Whatever method you use to integrate a new dog into your household, patience and barriers are your friends. Even if you are a gregarious person, you probably don’t want to spend 24/7 with an acquaintance you met yesterday. Most dogs probably don’t either. Take the introductions slow and easy. For instance, I didn’t let my dog Summer interact directly with the new puppy Clara until Clara was about 5 or 6 months old. That was more than 2 months. Some people wait a lot longer than that, depending on the situation.

If I had it to do over, I would probably do some classical conditioning with Summer: associate the appearance of the puppy with great food falling from the sky. I didn’t have it together to do that at the time. But when I did finally let them into the same space, I supervised closely and kept the sessions short. Summer in particular needs her “down time” so I made sure she had it. Clara needed to learn, without getting hurt, that Summer would probably never want to play with her and that it was not wise to pester her.

Back to Marge and Zip. As it happened, Zip never did get to play with Tinker off-leash during that week. He was too clumsy and goofy (did you see the paw to her head?). He did learn a lot though, including a softer approach and play style. Marge may have an “uncle dog” in the making! (That’s a term for a good-natured male dog who is good with puppies and good in general at putting other dogs at ease.) But she knew better than to rush things. This is another situation where “slow is fast” though. Zip earned off-leash time in two days with the next puppy who came to visit!

Being gentle with a puppy is not something a human can directly teach a dog, but Marge facilitated it with carefully controlled exposures and lots of breaks in the play. I know she is counting her blessings that between her efforts and the fact that Zip is friendly and socially savvy, he is learning gentleness through direct experience with the puppies themselves.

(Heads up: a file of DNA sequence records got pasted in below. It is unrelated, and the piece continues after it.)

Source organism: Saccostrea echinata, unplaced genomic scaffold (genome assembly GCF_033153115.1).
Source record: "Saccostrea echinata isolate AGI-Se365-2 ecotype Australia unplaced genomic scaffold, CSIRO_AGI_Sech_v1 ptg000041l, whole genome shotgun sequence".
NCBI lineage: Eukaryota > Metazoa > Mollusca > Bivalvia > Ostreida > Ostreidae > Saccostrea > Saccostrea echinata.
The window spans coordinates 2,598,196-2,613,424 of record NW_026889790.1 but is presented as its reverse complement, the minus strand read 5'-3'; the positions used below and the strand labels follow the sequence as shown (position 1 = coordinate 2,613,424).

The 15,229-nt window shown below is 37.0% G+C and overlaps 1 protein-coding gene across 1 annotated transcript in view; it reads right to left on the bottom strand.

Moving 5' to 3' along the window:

You can view Zip’s lovely interactions with his next puppy guest here: Off Leash Puppy Play.

Related Posts & Pages

Copyright 2016 Eileen Anderson

Yelling at My Dogs

Yelling at My Dogs

The “yelling” question comes up regularly for positive reinforcement-based trainers. “Do you NEVER yell at your dogs? Of course you do! And that’s punishment, so you aren’t a ‘positive’ trainer after all. Gotcha!”

Or the converse. The people who insist that speaking “sternly” to their dogs carries no unpleasant associations and that’s it’s “just a cue.” Granted, speaking sternly to dogs doesn’t usually do much in the way of decreasing behavior. But it’s still not pleasant in the moment.

But you can make it pleasant and non-threatening—and effective for getting a dog’s attention. Here’s what I do.

Have I been yelling at these two dogs?
Don’t they look pathetic? Did I yell at them? See the bottom of the post for what this photo is really about.

Yelling

I’m human. Even if I don’t intend to, sometimes I yell. I won’t argue that I can’t help it, but it would be very hard to change the behavior of yelling as a response to being startled. And it is a functional response, so one that I might not want to try to get rid of (as difficult as that would be).

I have certainly done the “startled yell” at my dogs. If a dog is sitting right next to me and suddenly leaps up and barks in my ear, I am going to be startled and likely yell. Likewise, if I am tired and strung out (trigger stacking) and one of them does something that provokes me, let’s just say that I may not speak in my nicest voice.

Knowing that about myself, I took a simple action.

“Hey!”

The word that generally comes out of my mouth when I’m startled or annoyed is, “Hey!” Given that, when any new dog comes into the household I classically condition that word to predict great things. I pair my saying the word with a great treat.

Once the dog is learning that my saying “Hey!” predicts a treat, I raise the volume gradually, then raise the stress in my voice. The end result is that I can yell, “Hey!” in the meanest voice I can muster and my dogs turn to me or come running happily.

I do the same thing with each dog’s name. I say it in all different tones of voice, pairing it with something great.

I’m not a big yeller, but conditioning “Hey!” and the dog’s name seems to spread nicely to other things I might yell as well.

Total Recall

Thorough readers of my blog will have noticed by now that I have classically conditioned a fair number of things.